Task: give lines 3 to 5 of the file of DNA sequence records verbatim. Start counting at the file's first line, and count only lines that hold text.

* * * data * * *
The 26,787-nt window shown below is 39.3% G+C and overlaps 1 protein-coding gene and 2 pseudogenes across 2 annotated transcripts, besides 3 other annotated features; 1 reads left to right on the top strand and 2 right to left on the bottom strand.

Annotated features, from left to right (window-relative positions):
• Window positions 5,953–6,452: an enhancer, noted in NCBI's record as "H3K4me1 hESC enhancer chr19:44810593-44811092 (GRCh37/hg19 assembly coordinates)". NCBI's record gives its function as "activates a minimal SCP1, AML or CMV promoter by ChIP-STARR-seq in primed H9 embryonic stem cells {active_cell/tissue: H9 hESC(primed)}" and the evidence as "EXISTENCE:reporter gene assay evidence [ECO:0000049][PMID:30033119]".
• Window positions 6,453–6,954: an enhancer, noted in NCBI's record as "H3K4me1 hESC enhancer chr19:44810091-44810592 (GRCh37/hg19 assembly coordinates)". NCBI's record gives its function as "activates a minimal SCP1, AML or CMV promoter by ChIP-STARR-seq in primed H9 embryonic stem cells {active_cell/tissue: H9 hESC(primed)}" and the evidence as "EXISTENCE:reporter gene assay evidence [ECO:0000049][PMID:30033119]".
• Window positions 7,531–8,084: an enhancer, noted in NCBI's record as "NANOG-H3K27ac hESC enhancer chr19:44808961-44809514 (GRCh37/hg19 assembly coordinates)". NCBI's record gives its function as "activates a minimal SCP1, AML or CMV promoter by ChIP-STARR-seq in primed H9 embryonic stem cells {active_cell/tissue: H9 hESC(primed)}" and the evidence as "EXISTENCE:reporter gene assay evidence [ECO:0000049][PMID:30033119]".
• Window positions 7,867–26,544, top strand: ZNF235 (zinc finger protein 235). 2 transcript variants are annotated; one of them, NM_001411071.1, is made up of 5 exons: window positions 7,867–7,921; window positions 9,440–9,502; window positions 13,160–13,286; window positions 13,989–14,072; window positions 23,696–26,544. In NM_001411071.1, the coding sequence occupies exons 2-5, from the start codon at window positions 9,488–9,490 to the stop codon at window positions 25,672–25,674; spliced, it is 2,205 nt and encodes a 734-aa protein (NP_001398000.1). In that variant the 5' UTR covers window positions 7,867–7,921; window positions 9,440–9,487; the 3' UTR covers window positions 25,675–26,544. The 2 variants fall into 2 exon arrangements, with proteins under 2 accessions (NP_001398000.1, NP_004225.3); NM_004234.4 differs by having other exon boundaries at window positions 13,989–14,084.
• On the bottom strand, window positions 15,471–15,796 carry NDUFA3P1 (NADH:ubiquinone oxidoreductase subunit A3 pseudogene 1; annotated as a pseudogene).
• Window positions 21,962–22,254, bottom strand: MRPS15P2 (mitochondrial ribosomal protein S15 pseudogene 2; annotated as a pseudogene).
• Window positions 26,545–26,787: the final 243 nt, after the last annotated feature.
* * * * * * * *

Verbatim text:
• Window positions 5,953–6,452: an enhancer, noted in NCBI's record as "H3K4me1 hESC enhancer chr19:44810593-44811092 (GRCh37/hg19 assembly coordinates)". NCBI's record gives its function as "activates a minimal SCP1, AML or CMV promoter by ChIP-STARR-seq in primed H9 embryonic stem cells {active_cell/tissue: H9 hESC(primed)}" and the evidence as "EXISTENCE:reporter gene assay evidence [ECO:0000049][PMID:30033119]".
• Window positions 6,453–6,954: an enhancer, noted in NCBI's record as "H3K4me1 hESC enhancer chr19:44810091-44810592 (GRCh37/hg19 assembly coordinates)". NCBI's record gives its function as "activates a minimal SCP1, AML or CMV promoter by ChIP-STARR-seq in primed H9 embryonic stem cells {active_cell/tissue: H9 hESC(primed)}" and the evidence as "EXISTENCE:reporter gene assay evidence [ECO:0000049][PMID:30033119]".
• Window positions 7,531–8,084: an enhancer, noted in NCBI's record as "NANOG-H3K27ac hESC enhancer chr19:44808961-44809514 (GRCh37/hg19 assembly coordinates)". NCBI's record gives its function as "activates a minimal SCP1, AML or CMV promoter by ChIP-STARR-seq in primed H9 embryonic stem cells {active_cell/tissue: H9 hESC(primed)}" and the evidence as "EXISTENCE:reporter gene assay evidence [ECO:0000049][PMID:30033119]".